Tuesday, July 15, 2008

what's in a (nick)name

I watched a few reruns of The Office this weekend. One of my favorites was the one where Pam and Jim go over to Michael and Jan’s for a dinner party, and it’s super freaky because Michael and Jan keep calling each other “babe” in the most passive-aggressive act of mock-affection I’ve ever seen. On the way home, Pam and Jim pick up the trend, and it’s hilarious.

That got me thinking about stupid pet names that I hate – such as “boo” – which then got me thinking about nicknames. More specifically, those lucky enough to have cool ones. Like my dad. He’s been known as Pex since childhood. Not because he has rippling pectoral muscles or looks like Gregory Peck, but simply because he happens to share a first name with the actor.

I wrote about my friend Chappy once, and I have another friend called Smooth. There’s the kind that are obvious – a family friend who’s known as Dimps because of two very prominent dimples in his cheeks – and the kind that take some explanation, like my college friends Money and Peaches. Some origins will never really be known, such as a family friend named Walter who’s been called Rocky since before I was born. Some of my friends are just lucky enough to have names that lend themselves to cool nicknames, like Bugs, Ligda, and Filthy.

There was one kid, Robbie – who I pretended to hate but very secretly liked – who called me Sherbert (yes, with the second “r”) which his brilliant third-grade mind derived from the pronunciation of my last name. In eighth grade, I got “the Rachel” hair cut, but the hairdresser neglected to mention that with my curly hair, the cut would be less “Rachel-y” and more “vomit-y.” One day in gym as the class was running laps, I heard two girls say my hair made me look like a shaggy dog. They called me Lassie for a few weeks until they moved onto a new target.

I’ve had one cool nickname in my life, and I have a small, German woman to thank for it.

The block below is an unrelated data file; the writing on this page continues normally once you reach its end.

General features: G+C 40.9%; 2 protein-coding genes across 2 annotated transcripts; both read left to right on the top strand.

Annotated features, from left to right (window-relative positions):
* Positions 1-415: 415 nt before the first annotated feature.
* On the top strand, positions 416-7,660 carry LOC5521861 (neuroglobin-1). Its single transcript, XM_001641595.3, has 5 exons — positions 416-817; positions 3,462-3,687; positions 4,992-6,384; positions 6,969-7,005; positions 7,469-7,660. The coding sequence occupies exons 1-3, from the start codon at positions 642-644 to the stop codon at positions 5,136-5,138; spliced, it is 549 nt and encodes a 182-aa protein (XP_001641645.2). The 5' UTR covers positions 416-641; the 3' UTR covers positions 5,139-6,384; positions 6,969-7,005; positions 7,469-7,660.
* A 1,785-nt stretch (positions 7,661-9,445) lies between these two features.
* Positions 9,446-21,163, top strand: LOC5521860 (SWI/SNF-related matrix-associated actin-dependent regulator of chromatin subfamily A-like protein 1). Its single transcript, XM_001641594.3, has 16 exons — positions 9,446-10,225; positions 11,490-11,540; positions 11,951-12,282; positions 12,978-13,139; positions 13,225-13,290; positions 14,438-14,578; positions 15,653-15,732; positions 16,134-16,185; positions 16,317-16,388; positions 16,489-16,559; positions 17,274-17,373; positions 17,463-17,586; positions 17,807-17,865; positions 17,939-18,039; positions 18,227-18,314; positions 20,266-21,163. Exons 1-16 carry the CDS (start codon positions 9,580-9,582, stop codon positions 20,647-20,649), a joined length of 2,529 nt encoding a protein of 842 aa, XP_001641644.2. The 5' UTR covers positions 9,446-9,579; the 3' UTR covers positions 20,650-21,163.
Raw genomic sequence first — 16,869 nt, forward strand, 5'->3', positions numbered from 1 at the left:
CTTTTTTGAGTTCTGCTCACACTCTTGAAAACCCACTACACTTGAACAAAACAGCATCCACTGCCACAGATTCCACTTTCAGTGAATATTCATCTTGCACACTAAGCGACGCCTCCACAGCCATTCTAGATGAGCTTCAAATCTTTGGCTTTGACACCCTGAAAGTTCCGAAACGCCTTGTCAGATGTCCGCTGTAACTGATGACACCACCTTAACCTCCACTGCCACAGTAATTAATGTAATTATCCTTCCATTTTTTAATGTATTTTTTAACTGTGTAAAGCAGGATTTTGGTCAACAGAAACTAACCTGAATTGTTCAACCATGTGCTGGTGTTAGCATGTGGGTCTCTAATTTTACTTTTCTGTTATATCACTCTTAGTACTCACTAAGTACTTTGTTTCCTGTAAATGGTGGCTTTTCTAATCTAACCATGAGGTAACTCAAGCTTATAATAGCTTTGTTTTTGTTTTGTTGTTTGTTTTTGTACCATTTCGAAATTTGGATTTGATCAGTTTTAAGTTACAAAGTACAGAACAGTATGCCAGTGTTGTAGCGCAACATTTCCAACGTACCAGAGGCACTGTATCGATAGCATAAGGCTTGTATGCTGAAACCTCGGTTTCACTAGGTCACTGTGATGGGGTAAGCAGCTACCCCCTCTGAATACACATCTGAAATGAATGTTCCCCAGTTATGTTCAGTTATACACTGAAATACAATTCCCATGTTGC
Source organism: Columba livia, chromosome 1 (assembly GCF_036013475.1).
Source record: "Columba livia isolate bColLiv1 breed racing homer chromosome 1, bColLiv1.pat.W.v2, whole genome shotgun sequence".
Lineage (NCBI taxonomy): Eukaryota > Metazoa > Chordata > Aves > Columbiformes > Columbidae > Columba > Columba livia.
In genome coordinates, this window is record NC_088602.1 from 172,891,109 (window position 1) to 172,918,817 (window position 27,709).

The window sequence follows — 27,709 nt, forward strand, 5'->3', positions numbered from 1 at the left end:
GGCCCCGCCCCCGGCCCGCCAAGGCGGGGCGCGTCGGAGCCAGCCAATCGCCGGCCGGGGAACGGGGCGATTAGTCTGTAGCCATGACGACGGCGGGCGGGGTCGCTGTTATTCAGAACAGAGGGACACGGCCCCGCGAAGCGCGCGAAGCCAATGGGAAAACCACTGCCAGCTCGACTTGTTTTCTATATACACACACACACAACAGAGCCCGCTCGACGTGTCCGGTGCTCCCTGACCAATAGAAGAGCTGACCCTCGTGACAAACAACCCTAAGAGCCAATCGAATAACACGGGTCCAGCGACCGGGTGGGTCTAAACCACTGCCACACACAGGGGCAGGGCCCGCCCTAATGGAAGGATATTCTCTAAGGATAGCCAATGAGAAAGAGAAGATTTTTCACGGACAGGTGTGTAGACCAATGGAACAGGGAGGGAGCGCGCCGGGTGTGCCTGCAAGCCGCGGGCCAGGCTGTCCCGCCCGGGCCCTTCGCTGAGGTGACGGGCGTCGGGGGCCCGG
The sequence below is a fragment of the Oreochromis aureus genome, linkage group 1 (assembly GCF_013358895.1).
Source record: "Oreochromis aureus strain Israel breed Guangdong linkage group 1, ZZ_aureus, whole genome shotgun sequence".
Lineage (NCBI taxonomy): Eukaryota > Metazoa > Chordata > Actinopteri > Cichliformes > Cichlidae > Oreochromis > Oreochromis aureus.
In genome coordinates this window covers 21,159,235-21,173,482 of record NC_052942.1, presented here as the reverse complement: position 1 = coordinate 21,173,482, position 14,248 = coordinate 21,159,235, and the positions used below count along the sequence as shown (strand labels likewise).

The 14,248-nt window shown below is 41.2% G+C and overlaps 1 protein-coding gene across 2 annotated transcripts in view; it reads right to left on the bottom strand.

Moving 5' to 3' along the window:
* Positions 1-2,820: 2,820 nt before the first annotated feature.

In high school, I was a dietary aide in a hospital near my house, and my best friend Sean started working there senior year. We worked the dinner shift together, spooning out portions of flavorless food, sneaking pudding cups from the walk-in cooler, and racing the rest of the staff to see who could sanitize the fastest. One of our supervisors was a very small, very German lady named Annie. Although most of our coworkers couldn’t stand her, Sean and I liked Annie for many reasons, not least of all being her thick accent. She would stand at the end of the tray assembly line and shout out the items missing from each. “Banana!” “Soup! “Blue milk!” for two-percent.

One particularly memorable day, I had accidentally put juice on the tray of a patient who was on a liquid-restriction diet. Nearly shaking in her small frame, she shouted, “No juice!”… except with her German accent, it came out as – you guessed it – “No Jews!”

In the six years that I worked there, she could never say my name correctly and called me Bocky every single time. On my last day, she was quite a bit more saddened by my departure than I had expected, and she gave me a small gift with a card that said “Good luck, Becky – you’re a good girl.” I never knew if she had thought my name was Bocky all along and just learned she’d been using the wrong vowel the entire time, or if it really was her foreign accent that resulted in the coolest nickname of all time.